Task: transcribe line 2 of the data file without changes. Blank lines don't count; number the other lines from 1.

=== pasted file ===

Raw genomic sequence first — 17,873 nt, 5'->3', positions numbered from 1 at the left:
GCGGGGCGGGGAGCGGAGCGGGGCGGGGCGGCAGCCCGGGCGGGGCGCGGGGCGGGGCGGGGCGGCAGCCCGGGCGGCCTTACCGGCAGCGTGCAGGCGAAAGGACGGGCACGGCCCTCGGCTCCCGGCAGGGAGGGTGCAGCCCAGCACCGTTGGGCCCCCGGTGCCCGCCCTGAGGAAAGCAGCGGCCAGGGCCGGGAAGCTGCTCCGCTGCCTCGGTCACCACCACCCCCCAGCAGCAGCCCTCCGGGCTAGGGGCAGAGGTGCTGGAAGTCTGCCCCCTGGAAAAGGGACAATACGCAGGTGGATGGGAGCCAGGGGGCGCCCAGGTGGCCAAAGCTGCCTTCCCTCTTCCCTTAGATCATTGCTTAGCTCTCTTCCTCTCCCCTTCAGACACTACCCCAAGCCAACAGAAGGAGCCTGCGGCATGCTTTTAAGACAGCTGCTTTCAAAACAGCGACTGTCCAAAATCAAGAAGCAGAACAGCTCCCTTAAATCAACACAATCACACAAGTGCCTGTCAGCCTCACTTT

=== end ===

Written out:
GCGGGGCGGGGAGCGGAGCGGGGCGGGGCGGCAGCCCGGGCGGGGCGCGGGGCGGGGCGGGGCGGCAGCCCGGGCGGCCTTACCGGCAGCGTGCAGGCGAAAGGACGGGCACGGCCCTCGGCTCCCGGCAGGGAGGGTGCAGCCCAGCACCGTTGGGCCCCCGGTGCCCGCCCTGAGGAAAGCAGCGGCCAGGGCCGGGAAGCTGCTCCGCTGCCTCGGTCACCACCACCCCCCAGCAGCAGCCCTCCGGGCTAGGGGCAGAGGTGCTGGAAGTCTGCCCCCTGGAAAAGGGACAATACGCAGGTGGATGGGAGCCAGGGGGCGCCCAGGTGGCCAAAGCTGCCTTCCCTCTTCCCTTAGATCATTGCTTAGCTCTCTTCCTCTCCCCTTCAGACACTACCCCAAGCCAACAGAAGGAGCCTGCGGCATGCTTTTAAGACAGCTGCTTTCAAAACAGCGACTGTCCAAAATCAAGAAGCAGAACAGCTCCCTTAAATCAACACAATCACACAAGTGCCTGTCAGCCTCACTTT